By Stephanie Cavanaugh
I KNEW THERE WAS a reason I subscribed for over 100 bucks a year to World of Interiors, a British magazine with a bit of a cult following (see 100 bucks a year).
This month, in the section called “Aesthete’s Library,” writer Mitchell Owens features the now-out-of-print Maisons de France, a book published in 1950, when France was scratching a recovery from the “deprivation, occupation, and genocide” of World War II. Showcased are 96 residences . . . gathered into an “album of domestic escapism,” that were selected from the pages of French design magazine Plaisir de France.
On page 57, should you get your hands on the September issue (you won’t find it online) is the perfect repository for one’s dead parakeets (or canaries, doves, or vultures if you have). Would that I had noticed this before the deaths of Vinnie and Shakira, Buddy, Bossy, Blue, and Boychic. . . Peaches escaped, so she doesn’t count. Still with us are Cooper and Bonnie, who appear happy and healthy enough.
They were with us in pairs (we’re not insane). Each death was a tragedy. With each demise we swore off birds, but dammit, they’re entertaining, colorful, and make a design statement, which is, to my mind, the bottom line.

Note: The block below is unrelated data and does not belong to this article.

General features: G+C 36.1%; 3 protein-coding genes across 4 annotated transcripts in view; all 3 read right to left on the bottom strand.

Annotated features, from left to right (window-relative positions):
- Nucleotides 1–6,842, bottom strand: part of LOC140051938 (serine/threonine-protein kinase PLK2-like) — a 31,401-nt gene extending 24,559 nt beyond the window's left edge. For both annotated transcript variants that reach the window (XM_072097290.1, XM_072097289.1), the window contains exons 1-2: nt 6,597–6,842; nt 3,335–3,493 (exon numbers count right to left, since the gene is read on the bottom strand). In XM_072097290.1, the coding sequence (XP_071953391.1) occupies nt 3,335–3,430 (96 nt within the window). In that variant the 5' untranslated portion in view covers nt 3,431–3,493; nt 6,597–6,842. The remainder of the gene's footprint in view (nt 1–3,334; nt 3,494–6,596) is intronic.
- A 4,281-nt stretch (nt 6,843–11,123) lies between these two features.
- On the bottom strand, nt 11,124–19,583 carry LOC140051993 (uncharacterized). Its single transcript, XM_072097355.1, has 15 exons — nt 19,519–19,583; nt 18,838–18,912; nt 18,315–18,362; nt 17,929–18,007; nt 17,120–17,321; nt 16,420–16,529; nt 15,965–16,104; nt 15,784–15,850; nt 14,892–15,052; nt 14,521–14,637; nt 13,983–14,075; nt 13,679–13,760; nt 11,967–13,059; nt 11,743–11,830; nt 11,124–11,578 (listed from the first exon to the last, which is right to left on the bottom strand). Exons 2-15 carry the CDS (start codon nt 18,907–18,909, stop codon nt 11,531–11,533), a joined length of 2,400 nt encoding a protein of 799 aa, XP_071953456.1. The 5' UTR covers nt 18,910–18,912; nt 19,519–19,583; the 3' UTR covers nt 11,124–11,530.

Getting to the point of the story: Filling a niche in the dining-room wall of a “suave country home” is an arched “vitrine of taxidermy birds set into the boiserie,” also known as wood wall paneling. Within the vitrine, which appears to be about 7 feet tall, is a small leafless tree, espaliered* against the back wall, with what appear to be 7 or 8 small colorful birds, presumably budgies perched on the branches. Judging from the number of photos of stuffed birds I found by Googling (see photo above and on the front), such displays were considered quite chic in Victorian homes, and are apparently collectible today. Keep your eye out!
So! To the point: Instead of a burial under the Kwanzan cherry tree, currently our feathered friends’ plot of eternal repose, Vinnie, Shakira, and those that followed could have been with us forever, some with wings spread as if about to take off, others sitting placidly, watching us dine.
Is this not the perfect accompaniment to oeufs cocotte or poulet chasseur? No feathers flying or raucous chirruping in the middle of dinner (they do like to chime in, opinionated little sots. The live ones, I mean).
Our friend Robert had his black cat taxidermied, a move I find strange. He’s an artist and architect of some renown, so one doesn’t question his sometimes peculiar ideas. Where has he put said cat, I have yet to see.
*Espaliered plants, says the agriculture wing of the University of Nebraska, are most often fruit trees trained to grow flat against a wall, which is useful in tight, confined areas where wide-spreading shrubs or trees won’t work. And that is all I have to say about gardening this week.